What hap­pened to in­tegrity?

Cor­rup­tion in SA has devastating ef­fect on poor peo­ple ex­ploited by the un­scrupu­lous

Sunday Tribune - - OPINION - Pro­fes­sor Soni is Di­rec­tor for Re­search and In­no­va­tion at RE­GENT Busi­ness School and writes in his per­sonal ca­pac­ity.

THE philoso­pher Con­fu­cius said, “… the strength of a na­tion de­rives from the in­tegrity of the home”, and mod­ern man­age­ment guru

Zig Ziegler as­serts “… hon­esty and in­tegrity are by far the most im­por­tant as­sets to be non­nego­tiable re­quire­ments in the pur­suit of any last­ing suc­cess”.

Yet, in­creas­ingly, this seems to es­cape many peo­ple, glob­ally. The oc­cur­rences of los­ing in­tegrity through ly­ing or steal­ing or loot­ing, seems to be at an all-time high.

Over the past decade we are wit­ness to vex­ing short­falls in in­tegrity in South Africa, whether as spec­ta­cles of cor­po­rate greed or em­bed­ded net­works co-opt­ing govern­ment re­sources for per­sonal gain – state cap­ture.

In short, we are in an in­ces­sant bat­tle against cor­rup­tion.

Like­wise, re­cent months have been emo­tion­ally tax­ing for an al­ready shell-shocked na­tion. Com­pa­ra­ble with a re­cur­ring night­mare, per­sist­ing crime and cor­rup­tion have be­come a new re­al­ity that all law-abid­ing South Africans are ex­pe­ri­enc­ing at the hands of ne­far­i­ous ma­raud­ers.

The new “nor­mal” re­lat­ing to a “trust deficit” has be­come force­fully in­grained into the na­tional psy­che. Not a day goes by when we don’t wake to hear about the per­ilous state of be­ing in which in­tegrity is re­peat­edly des­e­crated and bru­tally kicked out the door.

As the gov­er­nance of our lead­er­ship con­tin­ues to de­cline the facts clearly show how bil­lions of rand have been squan­dered for the ben­e­fit of a few cor­rupt in­di­vid­u­als, whose names ap­pear reg­u­larly in the news.

What has hap­pened to our eth­i­cal val­ues and moral com­pass that causes the truth of our feel­ings to be so deeply sup­pressed, know­ing full well that our so­ci­etal stan­dards are be­ing de­hu­man­ised daily?

The “heist” at VBS Mu­tual Bank, which is the equiv­a­lent of a glo­ri­fied Ponzi scheme, is among the lead­ing ex­am­ples of cor­po­rate “loot­ing” that South Africa has wit­nessed in re­cent months. Other ex­am­ples in­clude the al­leged “mis­man­age­ment” at the African Bank, the al­leged Gupta thefts in ca­hoots with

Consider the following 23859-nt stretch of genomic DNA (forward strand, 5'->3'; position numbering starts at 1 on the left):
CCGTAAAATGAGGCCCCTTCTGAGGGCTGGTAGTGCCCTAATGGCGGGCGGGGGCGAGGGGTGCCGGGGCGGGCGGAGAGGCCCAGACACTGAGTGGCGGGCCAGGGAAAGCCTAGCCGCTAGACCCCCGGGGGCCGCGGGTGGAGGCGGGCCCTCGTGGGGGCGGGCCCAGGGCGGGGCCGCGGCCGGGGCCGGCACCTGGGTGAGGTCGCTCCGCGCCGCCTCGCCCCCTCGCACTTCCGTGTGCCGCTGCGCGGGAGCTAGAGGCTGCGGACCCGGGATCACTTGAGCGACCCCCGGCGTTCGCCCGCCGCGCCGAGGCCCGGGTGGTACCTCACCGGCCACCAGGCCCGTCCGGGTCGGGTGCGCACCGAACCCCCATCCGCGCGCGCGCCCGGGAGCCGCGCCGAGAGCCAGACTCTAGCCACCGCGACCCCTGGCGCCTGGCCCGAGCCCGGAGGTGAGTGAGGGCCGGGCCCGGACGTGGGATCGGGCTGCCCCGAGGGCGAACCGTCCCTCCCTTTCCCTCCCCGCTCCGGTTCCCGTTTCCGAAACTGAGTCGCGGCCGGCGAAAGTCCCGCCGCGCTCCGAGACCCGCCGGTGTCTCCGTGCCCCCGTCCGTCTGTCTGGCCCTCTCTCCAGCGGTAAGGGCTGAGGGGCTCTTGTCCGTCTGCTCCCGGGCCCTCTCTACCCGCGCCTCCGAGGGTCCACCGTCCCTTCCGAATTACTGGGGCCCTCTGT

SAP, a Ger­man-based soft­ware com­pany and Mckin­sey, the al­leged “im­pro­pri­ety” sagas of Stein­hoff, the al­leged wrong­do­ings at MTN and Mul­tichoice and the peren­nial au­dit­ing vi­o­la­tor KPMG.

Un­like other com­mer­cial banks, a mu­tual bank is much smaller and DHIRU SONI

does not of­fer a full bou­quet of bank­ing ser­vices.

The big­gest dif­fer­ence be­tween com­mer­cial banks and mu­tual banks is that de­pos­i­tors who save in the lat­ter be­come share­hold­ers with vot­ing rights at an­nual gen­eral meet­ings.

His­tor­i­cally, th­ese banks were started by phi­lan­thropists, who took on the po­si­tions of sav­ings bank trustees, man­agers, and directors as op­por­tu­ni­ties to teach the work­ing class the virtues of thrift and sel­f­re­liance by al­low­ing them the se­cu­rity to save their money.

The VBS Bank plun­der is the prover­bial last straw that has to­tally shat­tered the trust that or­di­nary cit­i­zens have in the in­tegrity of lead­er­ship in our coun­try.

Cor­po­rate lead­er­ship has sim­ply reached the pits in terms of im­moral be­hav­iour.

They shame­lessly den­i­grated them­selves by steal­ing from the poor­est of the poor.

The cries of help from Mu­lalo Ra­mano, a frail 72-year-old widow from an im­pov­er­ished black com­mu­nity, ex­em­pli­fies the real tragedy of the VBS theft.

She was a mem­ber of a burial so­ci­ety that de­cided to in­vest in the Venda Build­ing So­ci­ety to take care of the fu­neral needs of her fam­ily. There were many oth­ers who were in a sim­i­lar predica­ment, trau­ma­tised by the fact that they lost in­vest­ments and were un­able to bury their de­ceased with dig­nity.

To add salt to the wounds cal­lously in­flicted on poor peo­ple, some of th­ese repro­bates and their fam­ily mem­bers, pos­ing as celebri­ties, were re­cently shown in press pho­to­graphs liv­ing the “high life”.

They are heart­less and de­void of ba­sic in­tegrity and an em­bar­rass­ment to so­ci­ety. De­spi­ca­ble, to say the least.

One of the big­gest rea­sons peo­ple vi­o­late their in­tegrity is try­ing to achieve some­thing they want in the face of what nor­mal chan­nels would not al­low. In essence, it is dis­re­gard for es­tab­lished norms, morals, ethics, and laws in pur­suit of per­sonal ag­gran­dis­e­ment.

Work­ing to achieve suc­cess is fine. Break­ing the rules is not. Workplace ful­fil­ment does not have to come at the ex­pense of oth­ers.

In the con­text of the lapse in in­tegrity, can one pic­ture the devastating ef­fects of the clo­sure of the VBS Bank on the poor ru­ral com­mu­nity in Tho­hoyan­dou?

The preva­lence of sys­temic cor­rup­tion and low lev­els of trust and in­tegrity con­tin­ues to widen and deepen so­ci­etal fis­sures, ex­ac­er­bate in­equal­ity and im­pede the ef­fi­cacy of both pub­lic and pri­vate sec­tors.

Grow­ing ev­i­dence sug­gests that cor­rup­tion both feeds on and is fed by the broader cri­sis of trust, which sus­tains a vi­cious cy­cle that un­der­mines eco­nomic health and so­cial co­he­sion.

This is why busi­nesses must not turn away from cor­rup­tion. Cor­po­rates that do not act will be­come com­plicit in hu­man rights vi­o­la­tions if they pur­sue busi­ness as usual. Fail­ure to act will be in­ter­preted as tacit ap­proval.

As Ed­mund Burke wrote, “All that is nec­es­sary for the tri­umph of evil is that good men do noth­ing.”


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